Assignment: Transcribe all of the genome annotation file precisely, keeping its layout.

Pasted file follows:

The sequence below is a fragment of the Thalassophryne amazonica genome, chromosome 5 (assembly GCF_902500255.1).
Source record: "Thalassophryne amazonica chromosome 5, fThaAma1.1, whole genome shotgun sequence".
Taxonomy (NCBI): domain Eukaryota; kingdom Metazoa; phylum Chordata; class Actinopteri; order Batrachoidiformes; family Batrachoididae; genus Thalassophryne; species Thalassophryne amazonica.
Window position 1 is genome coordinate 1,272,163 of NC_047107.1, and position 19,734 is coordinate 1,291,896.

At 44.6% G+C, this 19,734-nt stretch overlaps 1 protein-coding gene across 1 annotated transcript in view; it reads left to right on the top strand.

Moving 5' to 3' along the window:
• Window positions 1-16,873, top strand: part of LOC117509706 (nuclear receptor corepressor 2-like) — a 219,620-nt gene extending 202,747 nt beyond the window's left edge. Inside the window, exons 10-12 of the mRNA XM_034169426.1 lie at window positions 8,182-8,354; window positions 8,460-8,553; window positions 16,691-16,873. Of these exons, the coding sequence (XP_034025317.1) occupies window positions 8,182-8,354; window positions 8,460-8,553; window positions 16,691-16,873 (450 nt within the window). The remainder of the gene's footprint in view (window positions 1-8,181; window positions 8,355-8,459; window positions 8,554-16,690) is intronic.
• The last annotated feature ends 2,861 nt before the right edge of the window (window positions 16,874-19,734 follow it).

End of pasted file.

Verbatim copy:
The sequence below is a fragment of the Thalassophryne amazonica genome, chromosome 5 (assembly GCF_902500255.1).
Source record: "Thalassophryne amazonica chromosome 5, fThaAma1.1, whole genome shotgun sequence".
Taxonomy (NCBI): domain Eukaryota; kingdom Metazoa; phylum Chordata; class Actinopteri; order Batrachoidiformes; family Batrachoididae; genus Thalassophryne; species Thalassophryne amazonica.
Window position 1 is genome coordinate 1,272,163 of NC_047107.1, and position 19,734 is coordinate 1,291,896.

At 44.6% G+C, this 19,734-nt stretch overlaps 1 protein-coding gene across 1 annotated transcript in view; it reads left to right on the top strand.

Moving 5' to 3' along the window:
• Window positions 1-16,873, top strand: part of LOC117509706 (nuclear receptor corepressor 2-like) — a 219,620-nt gene extending 202,747 nt beyond the window's left edge. Inside the window, exons 10-12 of the mRNA XM_034169426.1 lie at window positions 8,182-8,354; window positions 8,460-8,553; window positions 16,691-16,873. Of these exons, the coding sequence (XP_034025317.1) occupies window positions 8,182-8,354; window positions 8,460-8,553; window positions 16,691-16,873 (450 nt within the window). The remainder of the gene's footprint in view (window positions 1-8,181; window positions 8,355-8,459; window positions 8,554-16,690) is intronic.
• The last annotated feature ends 2,861 nt before the right edge of the window (window positions 16,874-19,734 follow it).